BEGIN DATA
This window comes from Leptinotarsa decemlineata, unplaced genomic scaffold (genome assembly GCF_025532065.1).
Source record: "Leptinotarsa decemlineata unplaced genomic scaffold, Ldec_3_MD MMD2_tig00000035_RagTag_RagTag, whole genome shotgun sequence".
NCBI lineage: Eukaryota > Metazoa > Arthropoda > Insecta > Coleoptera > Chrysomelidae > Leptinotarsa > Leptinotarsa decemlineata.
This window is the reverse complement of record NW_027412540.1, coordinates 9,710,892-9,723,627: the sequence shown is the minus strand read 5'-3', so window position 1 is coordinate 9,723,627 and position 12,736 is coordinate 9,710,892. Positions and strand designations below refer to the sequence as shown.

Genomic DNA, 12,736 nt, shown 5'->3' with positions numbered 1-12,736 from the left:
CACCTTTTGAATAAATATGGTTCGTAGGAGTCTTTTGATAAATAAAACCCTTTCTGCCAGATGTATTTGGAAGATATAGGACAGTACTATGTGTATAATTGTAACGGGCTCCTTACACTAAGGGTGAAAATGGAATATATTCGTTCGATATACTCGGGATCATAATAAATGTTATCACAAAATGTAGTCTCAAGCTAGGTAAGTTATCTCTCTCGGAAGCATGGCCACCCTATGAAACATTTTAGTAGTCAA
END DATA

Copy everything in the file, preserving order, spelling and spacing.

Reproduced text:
This window comes from Leptinotarsa decemlineata, unplaced genomic scaffold (genome assembly GCF_025532065.1).
Source record: "Leptinotarsa decemlineata unplaced genomic scaffold, Ldec_3_MD MMD2_tig00000035_RagTag_RagTag, whole genome shotgun sequence".
NCBI lineage: Eukaryota > Metazoa > Arthropoda > Insecta > Coleoptera > Chrysomelidae > Leptinotarsa > Leptinotarsa decemlineata.
This window is the reverse complement of record NW_027412540.1, coordinates 9,710,892-9,723,627: the sequence shown is the minus strand read 5'-3', so window position 1 is coordinate 9,723,627 and position 12,736 is coordinate 9,710,892. Positions and strand designations below refer to the sequence as shown.

Genomic DNA, 12,736 nt, shown 5'->3' with positions numbered 1-12,736 from the left:
CACCTTTTGAATAAATATGGTTCGTAGGAGTCTTTTGATAAATAAAACCCTTTCTGCCAGATGTATTTGGAAGATATAGGACAGTACTATGTGTATAATTGTAACGGGCTCCTTACACTAAGGGTGAAAATGGAATATATTCGTTCGATATACTCGGGATCATAATAAATGTTATCACAAAATGTAGTCTCAAGCTAGGTAAGTTATCTCTCTCGGAAGCATGGCCACCCTATGAAACATTTTAGTAGTCAA